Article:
Below are the contents of an article written by Wendy Koch for USA Today that appeared on Earth Day titled, "Blueprint for a green house". Wendy also writes for a USA Today blog titled, "Green House".
I've taken snippets of her 10 tips with a few comments by me in italics, but I highly recommend reading her whole article and following her blog.
1. Don't do what we did.
Obviously, selling a house in a horrific market is not a capital idea. I also wouldn't recommend building a custom green-certified home unless you have time, money and patience......
2. Consider your goals.
If you want a greener home, look at retrofitting rather than building new. That's probably more eco-friendly, because you're not tearing down a house. (We're disassembling, piece by piece, the old rambler that stood on the lot we bought in Falls Church, Va. We'll salvage whatever possible.)
You can save a lot of energy and water with simple, low-cost changes: programmable thermostats, low-flow shower/faucet fixtures, dual-flush toilets, compact flourescent or LED lighting....
(Mapawatt has tons of posts on the above topics)
3. Look at production and pre-fab homes.
If you're still intent on a new home, there's good news. An increasing number of major builders such as Pulte and KB Homes are offering eco-friendly houses at competitive prices, many of which carry the U.S. Energy Star efficiency label and some even a USGBC certification.....
(My townhome is a Pulte home and I sure wish they put more efficient products in it before we bought it. For instance, we have a standard AC unit, but I would have jumped at the chance to get a high efficiency unit - and paid more for the house - if given the option.)
4. Buy a flat, sunny lot in a walkable neighborhood.
Building green isn't just about efficiency and recycled materials. It's also walkability. If you're close to stores and public transportation, you can drive less. Before buying a lot, check its rating on walkscore.com.....
(I've never heard of walkscore.com but it's a great idea. I can walk to the library and restaurants and ride my bike to a 40 mile "rail-t0-trail". Not having to rely on the car is freedom.)
5. Hire architects you like and builders who know green.
Want a distinctive house, one that stands out from the crowd? Then spend the money and hire an architect. Good design, which can obviate the need for bigger spaces, is worth the cost.....
6. Be prepared for change.
If you build a seriously green house, and you're hip-deep in the process, you'll change....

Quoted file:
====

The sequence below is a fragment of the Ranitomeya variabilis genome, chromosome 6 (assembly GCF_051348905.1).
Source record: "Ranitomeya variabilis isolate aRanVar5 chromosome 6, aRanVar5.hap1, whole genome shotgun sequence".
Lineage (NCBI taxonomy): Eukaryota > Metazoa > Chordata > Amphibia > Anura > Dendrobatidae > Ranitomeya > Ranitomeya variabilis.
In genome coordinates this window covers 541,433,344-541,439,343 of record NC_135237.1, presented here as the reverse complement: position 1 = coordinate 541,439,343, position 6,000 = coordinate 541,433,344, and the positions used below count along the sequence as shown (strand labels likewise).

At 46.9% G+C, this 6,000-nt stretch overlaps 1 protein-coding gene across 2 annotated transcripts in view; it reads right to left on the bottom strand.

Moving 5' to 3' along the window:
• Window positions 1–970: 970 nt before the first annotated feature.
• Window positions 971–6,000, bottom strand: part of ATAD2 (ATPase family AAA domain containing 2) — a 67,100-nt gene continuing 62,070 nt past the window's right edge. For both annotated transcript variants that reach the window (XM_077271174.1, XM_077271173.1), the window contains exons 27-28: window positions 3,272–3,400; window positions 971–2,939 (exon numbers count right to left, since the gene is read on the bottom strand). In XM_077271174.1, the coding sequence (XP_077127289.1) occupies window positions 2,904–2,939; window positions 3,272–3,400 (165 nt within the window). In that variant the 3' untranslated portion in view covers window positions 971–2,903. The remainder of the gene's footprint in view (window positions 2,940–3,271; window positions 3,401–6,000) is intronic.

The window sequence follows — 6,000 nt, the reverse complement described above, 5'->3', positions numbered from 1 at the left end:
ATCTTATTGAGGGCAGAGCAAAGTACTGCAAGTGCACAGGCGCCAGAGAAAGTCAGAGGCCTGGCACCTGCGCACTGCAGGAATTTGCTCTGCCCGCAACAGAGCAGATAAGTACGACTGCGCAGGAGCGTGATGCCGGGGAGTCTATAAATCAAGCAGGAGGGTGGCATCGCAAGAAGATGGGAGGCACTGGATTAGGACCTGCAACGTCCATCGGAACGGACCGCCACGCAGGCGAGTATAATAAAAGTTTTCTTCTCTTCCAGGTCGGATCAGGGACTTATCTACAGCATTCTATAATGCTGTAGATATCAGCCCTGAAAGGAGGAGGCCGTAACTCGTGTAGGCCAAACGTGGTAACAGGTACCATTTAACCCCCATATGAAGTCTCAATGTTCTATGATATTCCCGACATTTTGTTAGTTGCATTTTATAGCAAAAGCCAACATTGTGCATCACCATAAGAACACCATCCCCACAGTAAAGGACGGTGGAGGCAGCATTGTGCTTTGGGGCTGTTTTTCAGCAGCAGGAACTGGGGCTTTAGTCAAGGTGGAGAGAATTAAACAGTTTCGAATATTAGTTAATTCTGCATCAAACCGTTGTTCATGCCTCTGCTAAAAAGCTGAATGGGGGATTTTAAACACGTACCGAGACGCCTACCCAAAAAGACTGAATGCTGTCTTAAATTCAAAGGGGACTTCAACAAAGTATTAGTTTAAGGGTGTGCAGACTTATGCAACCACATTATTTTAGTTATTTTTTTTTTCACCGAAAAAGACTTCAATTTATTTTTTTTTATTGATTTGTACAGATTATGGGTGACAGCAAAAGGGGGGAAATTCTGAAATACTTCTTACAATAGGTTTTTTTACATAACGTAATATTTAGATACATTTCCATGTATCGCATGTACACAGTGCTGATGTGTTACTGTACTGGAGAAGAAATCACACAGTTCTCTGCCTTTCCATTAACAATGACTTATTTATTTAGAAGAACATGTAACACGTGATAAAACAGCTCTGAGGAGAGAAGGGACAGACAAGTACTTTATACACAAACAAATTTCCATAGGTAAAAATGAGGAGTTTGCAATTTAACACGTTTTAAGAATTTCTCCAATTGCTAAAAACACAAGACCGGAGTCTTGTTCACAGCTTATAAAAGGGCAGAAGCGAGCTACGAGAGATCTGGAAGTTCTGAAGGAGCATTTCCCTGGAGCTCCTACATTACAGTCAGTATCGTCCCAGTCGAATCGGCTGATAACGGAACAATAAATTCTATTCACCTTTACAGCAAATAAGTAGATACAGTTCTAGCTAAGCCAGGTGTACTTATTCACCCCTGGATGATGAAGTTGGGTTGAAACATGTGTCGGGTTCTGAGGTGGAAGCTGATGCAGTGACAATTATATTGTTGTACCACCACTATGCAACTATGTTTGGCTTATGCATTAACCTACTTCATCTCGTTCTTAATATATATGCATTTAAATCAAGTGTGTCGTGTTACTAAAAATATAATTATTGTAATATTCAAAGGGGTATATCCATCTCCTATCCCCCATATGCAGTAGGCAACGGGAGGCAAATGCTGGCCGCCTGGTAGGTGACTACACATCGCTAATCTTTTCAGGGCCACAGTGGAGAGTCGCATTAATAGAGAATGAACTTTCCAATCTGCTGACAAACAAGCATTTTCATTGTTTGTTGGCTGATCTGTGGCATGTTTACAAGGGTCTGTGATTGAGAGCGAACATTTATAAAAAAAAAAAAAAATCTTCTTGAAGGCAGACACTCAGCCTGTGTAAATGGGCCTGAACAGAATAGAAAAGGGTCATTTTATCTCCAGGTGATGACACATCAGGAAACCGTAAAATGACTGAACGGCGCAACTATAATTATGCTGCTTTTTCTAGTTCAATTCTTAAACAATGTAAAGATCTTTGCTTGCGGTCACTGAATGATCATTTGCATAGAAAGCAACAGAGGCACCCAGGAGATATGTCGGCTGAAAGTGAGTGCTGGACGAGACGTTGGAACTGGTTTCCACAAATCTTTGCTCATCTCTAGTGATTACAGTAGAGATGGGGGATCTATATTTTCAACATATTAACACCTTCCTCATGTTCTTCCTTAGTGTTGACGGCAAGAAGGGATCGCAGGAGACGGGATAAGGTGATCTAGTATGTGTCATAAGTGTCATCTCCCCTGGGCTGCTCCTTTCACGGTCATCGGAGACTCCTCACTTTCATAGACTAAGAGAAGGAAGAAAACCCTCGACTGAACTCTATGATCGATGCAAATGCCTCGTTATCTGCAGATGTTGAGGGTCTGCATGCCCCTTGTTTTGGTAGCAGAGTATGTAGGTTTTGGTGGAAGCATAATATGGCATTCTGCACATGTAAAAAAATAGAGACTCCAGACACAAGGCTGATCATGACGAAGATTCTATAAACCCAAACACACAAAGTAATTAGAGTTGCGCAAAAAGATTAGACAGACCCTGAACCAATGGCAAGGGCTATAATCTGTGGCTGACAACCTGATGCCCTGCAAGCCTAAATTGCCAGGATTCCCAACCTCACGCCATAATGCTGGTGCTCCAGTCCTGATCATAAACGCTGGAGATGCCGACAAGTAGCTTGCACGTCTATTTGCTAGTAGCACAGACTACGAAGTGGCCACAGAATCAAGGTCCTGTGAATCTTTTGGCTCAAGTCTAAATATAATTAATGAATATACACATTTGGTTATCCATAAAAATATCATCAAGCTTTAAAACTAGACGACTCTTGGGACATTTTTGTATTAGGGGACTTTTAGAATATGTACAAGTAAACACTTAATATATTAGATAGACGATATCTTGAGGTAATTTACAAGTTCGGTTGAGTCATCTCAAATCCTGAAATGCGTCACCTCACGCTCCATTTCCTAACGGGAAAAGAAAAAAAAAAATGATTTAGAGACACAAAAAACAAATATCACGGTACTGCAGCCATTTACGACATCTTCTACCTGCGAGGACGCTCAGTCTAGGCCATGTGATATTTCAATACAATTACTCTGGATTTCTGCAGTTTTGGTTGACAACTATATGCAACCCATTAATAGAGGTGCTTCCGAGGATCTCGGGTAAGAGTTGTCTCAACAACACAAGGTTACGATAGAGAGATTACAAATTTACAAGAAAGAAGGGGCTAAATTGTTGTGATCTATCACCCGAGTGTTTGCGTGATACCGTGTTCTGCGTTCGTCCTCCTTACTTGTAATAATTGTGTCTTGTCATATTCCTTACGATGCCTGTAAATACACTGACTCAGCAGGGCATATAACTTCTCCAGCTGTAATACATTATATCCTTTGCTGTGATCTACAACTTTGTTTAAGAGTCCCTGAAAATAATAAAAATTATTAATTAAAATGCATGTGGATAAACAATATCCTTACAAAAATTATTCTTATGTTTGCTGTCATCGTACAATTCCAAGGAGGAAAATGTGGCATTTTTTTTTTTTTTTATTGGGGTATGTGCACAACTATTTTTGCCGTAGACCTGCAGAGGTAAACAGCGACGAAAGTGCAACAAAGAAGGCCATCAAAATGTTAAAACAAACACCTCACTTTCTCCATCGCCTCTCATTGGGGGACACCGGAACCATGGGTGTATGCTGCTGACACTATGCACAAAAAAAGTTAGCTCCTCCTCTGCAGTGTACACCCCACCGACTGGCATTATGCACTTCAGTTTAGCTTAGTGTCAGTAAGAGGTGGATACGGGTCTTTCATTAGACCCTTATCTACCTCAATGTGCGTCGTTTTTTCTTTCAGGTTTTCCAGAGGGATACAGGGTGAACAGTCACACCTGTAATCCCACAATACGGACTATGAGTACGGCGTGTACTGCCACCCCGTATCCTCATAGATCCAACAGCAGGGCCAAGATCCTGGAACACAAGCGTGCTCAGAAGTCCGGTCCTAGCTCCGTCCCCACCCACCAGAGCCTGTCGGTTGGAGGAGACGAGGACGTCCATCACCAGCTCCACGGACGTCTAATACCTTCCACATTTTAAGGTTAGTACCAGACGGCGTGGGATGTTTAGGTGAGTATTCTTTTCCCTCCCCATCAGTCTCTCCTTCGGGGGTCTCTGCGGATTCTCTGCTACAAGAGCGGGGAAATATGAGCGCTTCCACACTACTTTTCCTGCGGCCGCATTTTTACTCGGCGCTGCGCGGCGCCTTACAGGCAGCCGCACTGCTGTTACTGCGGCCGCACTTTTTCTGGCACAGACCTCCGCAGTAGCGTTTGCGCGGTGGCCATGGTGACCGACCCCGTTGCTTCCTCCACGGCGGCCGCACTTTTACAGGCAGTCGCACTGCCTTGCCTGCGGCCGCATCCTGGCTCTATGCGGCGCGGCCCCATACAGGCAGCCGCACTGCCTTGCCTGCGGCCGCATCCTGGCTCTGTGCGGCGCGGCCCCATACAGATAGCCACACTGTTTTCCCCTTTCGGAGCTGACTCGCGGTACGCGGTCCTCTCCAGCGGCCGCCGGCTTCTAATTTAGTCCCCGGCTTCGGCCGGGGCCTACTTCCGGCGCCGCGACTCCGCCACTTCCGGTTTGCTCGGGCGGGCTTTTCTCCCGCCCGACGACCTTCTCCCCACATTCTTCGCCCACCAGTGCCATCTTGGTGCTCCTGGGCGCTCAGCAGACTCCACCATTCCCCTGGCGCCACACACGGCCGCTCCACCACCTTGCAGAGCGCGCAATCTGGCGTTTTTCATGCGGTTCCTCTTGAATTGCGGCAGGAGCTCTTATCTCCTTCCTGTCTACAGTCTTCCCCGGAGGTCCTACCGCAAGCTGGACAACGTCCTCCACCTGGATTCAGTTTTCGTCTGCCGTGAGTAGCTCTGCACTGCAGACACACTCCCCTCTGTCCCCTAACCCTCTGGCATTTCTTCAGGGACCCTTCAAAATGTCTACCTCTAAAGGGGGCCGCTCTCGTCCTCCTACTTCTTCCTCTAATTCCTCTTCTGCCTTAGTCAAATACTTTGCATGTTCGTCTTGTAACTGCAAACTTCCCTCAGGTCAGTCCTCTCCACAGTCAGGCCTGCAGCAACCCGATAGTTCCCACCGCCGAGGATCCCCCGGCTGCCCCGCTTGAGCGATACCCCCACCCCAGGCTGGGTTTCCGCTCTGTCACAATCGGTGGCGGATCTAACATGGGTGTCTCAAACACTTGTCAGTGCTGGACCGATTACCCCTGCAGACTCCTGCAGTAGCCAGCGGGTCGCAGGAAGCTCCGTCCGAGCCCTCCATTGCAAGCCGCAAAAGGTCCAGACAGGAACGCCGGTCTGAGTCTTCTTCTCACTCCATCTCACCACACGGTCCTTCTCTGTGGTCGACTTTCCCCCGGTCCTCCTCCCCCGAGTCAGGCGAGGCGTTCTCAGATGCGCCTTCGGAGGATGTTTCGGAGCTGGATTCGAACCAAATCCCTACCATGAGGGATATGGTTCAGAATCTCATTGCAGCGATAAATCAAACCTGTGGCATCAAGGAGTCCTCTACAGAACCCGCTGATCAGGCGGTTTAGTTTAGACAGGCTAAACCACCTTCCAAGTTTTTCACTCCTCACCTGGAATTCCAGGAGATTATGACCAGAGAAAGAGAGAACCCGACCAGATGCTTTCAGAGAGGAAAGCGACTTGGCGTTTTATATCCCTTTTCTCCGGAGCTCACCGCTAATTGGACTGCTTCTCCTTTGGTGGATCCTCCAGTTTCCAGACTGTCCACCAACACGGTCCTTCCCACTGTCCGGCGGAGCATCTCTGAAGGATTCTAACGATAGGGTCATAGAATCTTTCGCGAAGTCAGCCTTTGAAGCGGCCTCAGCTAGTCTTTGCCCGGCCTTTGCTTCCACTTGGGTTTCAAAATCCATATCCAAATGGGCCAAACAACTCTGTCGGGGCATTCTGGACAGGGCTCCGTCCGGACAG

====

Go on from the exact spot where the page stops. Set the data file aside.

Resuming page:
....The epitome came a couple of months ago at 11 p.m., after I finished blogging about a new $6,000 home windmill. "I really want it!" I told Alex, as he finished brushing his teeth. "We could go net zero!" I gushed, meaning our house could produce as much energy as it uses.....
(Mapawatt has covered windmills - which should actually be referred to as wind turbine, but... - and where they work several times. There are many manufacturers making unrealistic claims and you need to make sure you do a wind survey before you buy!)
7. Not all green makes sense.
Turns out, as Alex surmised, the windmill wasn't a cost-effective idea. Given our area's wind speed and our utility's relatively low price per kilowatt, the windmill probably would never have paid for itself, or even produced much electricity.
I was more disappointed to find that geothermal heat pumps didn't make economic sense. I got three bids, two for about $70,000 and a hybrid version for $50,000. Since we're building a tight envelope (exterior), our energy modeling showed geothermal would save us only a few hundred dollars a year at current rates.
If our house were bigger, less efficient and had higher electric rates, geothermal might have been worthwhile. Instead, we'll use a high-efficiency gas furnace.
Perhaps surprisingly, we'll save almost as much energy as we would have with geothermal by switching from double-pane Jeld-Wen windows to super-efficient Serious Windows, which have an insulating film.
So our green home, modeled to earn top ratings, won't have any chic green features such as solar panels, windmills or geothermal heat pumps.
8. Think passive.
New to the USA, but common in Germany, are "passive" homes that need almost no energy, because they are so well insulated. They use mechanical ventilation to circulate air and avoid sick-building syndrome.....
(Keep in mind that you need a fairly mild climate for a passive home. Unfortunately it's very tough to be passive in Atlanta when it is 99 degrees outside with 80% humidity. It is definitely worthy to get as close to passive as possible!)
9. Be ready for delays and cost overruns.
We naively thought we'd be in our new house by now. We were told getting permits would take four to six weeks, but after three months, we're still waiting....
10. Life goes on.
...I never doubt our decision to right-size our life. But sometimes, as the project gets bogged down, I question our decision to build a custom home. In those moments, I pull out the sketches and picture myself sipping tea at the breakfast bar and writing in my cozy, light-filled office. Would we do it again? Time will tell.
So what has your experience been building or upgrading your green home?